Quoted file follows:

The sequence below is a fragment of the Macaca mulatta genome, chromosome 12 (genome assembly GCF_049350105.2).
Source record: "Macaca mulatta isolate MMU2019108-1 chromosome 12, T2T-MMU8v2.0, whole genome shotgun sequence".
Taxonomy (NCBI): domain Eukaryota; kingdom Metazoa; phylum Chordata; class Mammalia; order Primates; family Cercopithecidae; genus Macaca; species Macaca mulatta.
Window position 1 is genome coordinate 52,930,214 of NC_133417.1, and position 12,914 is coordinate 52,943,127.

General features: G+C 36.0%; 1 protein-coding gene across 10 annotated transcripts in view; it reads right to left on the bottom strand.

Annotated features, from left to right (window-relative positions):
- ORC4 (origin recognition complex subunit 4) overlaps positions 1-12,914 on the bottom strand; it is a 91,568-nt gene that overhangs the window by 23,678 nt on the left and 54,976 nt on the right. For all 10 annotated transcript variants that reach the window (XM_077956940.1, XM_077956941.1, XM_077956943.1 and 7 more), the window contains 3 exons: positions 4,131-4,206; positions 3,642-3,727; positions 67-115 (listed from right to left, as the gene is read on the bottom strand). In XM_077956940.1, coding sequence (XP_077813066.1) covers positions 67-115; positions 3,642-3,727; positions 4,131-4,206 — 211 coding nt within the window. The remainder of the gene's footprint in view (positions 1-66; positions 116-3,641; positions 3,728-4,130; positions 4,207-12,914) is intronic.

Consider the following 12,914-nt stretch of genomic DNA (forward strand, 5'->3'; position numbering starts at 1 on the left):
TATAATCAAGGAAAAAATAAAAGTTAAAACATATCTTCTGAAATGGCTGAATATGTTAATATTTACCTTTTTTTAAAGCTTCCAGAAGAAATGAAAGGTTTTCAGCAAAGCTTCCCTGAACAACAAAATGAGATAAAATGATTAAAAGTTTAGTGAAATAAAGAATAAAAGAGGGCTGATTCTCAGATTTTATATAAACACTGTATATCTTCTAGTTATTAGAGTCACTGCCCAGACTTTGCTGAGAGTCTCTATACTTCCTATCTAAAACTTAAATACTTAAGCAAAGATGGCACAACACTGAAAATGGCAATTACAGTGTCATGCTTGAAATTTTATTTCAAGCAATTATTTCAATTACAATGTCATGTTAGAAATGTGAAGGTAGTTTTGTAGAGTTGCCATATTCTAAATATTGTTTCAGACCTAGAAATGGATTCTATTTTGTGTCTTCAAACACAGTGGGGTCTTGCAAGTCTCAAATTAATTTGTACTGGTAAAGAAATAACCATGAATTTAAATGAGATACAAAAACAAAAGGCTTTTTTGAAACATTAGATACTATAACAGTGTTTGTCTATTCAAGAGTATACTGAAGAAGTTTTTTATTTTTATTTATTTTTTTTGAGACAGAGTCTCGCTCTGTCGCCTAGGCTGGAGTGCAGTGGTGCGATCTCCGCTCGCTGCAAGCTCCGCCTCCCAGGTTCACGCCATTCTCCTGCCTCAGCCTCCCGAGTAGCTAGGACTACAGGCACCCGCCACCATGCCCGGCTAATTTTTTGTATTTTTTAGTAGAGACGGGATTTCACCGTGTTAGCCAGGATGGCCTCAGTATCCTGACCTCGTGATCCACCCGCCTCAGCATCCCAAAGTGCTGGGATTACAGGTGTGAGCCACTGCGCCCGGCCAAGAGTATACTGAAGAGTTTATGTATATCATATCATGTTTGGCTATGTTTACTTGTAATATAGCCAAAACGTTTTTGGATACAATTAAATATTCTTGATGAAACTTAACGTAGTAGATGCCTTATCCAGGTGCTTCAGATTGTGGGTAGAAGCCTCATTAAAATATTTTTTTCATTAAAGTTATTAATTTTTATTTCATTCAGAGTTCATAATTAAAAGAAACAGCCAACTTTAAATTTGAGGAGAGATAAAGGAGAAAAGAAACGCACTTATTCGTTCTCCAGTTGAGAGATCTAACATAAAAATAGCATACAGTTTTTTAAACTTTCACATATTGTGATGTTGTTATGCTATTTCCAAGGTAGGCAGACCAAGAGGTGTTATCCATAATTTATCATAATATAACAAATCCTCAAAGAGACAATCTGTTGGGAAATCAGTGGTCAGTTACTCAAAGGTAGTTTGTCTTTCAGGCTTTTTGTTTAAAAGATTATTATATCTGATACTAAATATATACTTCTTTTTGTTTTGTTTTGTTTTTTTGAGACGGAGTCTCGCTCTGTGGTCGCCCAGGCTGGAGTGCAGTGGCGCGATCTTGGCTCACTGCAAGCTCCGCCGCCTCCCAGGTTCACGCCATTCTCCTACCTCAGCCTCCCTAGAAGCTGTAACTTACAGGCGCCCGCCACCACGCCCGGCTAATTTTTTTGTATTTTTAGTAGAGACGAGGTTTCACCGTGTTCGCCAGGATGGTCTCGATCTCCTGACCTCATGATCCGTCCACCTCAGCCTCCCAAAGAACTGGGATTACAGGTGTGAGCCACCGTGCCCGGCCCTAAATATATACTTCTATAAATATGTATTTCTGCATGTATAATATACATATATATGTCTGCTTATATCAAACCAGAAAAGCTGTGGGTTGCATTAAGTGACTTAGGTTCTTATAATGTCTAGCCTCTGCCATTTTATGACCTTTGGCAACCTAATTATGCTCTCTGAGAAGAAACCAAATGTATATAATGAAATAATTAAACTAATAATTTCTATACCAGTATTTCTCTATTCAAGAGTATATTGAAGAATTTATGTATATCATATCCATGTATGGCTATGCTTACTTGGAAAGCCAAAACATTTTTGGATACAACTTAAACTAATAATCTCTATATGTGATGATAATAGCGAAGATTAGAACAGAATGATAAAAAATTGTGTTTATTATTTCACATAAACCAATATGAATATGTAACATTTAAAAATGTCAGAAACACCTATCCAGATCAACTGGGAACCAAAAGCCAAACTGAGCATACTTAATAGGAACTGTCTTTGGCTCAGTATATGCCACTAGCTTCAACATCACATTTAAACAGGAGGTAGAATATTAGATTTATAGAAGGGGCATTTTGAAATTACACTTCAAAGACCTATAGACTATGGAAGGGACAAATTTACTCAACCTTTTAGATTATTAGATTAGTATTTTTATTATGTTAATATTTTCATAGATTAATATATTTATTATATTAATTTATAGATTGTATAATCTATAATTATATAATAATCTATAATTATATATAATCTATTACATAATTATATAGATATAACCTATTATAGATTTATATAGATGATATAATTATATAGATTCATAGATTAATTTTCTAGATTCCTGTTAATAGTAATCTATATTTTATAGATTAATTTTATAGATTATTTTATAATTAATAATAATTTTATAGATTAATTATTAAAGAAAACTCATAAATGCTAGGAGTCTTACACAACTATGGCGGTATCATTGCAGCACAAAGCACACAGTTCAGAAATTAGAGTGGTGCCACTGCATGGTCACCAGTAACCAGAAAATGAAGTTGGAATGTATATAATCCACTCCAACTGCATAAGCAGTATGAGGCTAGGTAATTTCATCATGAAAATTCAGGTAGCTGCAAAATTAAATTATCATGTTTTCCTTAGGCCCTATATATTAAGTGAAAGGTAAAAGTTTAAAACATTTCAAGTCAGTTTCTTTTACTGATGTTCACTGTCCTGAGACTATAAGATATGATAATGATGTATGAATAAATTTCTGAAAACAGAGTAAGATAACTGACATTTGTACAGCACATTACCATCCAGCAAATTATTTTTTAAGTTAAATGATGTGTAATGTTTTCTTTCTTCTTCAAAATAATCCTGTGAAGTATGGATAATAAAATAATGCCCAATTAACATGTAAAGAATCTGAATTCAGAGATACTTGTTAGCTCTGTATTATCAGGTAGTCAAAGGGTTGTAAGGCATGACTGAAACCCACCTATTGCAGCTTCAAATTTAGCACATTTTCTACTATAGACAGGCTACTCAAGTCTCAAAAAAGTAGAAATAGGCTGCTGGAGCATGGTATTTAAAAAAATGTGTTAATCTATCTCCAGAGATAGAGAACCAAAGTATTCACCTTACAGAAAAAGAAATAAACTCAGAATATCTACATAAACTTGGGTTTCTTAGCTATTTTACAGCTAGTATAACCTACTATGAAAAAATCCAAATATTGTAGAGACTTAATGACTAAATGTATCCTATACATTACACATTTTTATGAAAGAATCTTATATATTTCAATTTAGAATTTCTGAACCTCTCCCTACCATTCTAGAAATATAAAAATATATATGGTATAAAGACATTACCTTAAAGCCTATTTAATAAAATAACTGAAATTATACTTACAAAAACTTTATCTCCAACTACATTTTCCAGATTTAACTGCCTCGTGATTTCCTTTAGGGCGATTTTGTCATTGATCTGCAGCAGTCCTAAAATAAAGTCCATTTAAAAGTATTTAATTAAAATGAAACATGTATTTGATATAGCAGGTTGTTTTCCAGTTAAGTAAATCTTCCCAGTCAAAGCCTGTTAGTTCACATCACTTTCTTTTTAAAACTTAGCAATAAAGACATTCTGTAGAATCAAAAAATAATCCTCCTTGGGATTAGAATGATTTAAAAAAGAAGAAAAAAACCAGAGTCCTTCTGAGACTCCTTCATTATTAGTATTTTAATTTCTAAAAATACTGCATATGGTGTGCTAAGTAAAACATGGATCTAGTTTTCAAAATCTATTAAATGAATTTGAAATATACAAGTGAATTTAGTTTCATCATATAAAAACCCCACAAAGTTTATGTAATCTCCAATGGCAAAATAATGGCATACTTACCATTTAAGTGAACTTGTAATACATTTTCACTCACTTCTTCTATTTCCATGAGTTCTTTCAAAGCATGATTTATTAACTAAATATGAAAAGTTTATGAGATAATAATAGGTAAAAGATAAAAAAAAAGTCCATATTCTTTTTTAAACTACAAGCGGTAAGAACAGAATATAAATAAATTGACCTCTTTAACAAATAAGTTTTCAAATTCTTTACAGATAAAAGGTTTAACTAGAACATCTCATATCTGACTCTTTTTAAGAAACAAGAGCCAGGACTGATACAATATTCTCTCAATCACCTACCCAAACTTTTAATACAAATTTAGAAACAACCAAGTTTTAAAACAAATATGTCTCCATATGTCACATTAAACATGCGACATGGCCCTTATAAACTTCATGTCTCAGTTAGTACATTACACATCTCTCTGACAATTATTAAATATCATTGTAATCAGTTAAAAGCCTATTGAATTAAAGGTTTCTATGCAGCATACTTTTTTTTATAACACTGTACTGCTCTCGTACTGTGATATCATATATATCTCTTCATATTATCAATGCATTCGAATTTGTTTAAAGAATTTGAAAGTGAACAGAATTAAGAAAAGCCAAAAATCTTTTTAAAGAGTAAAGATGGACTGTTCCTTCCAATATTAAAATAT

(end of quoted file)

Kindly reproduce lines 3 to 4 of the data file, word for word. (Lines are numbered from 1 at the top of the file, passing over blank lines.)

Taxonomy (NCBI): domain Eukaryota; kingdom Metazoa; phylum Chordata; class Mammalia; order Primates; family Cercopithecidae; genus Macaca; species Macaca mulatta.
Window position 1 is genome coordinate 52,930,214 of NC_133417.1, and position 12,914 is coordinate 52,943,127.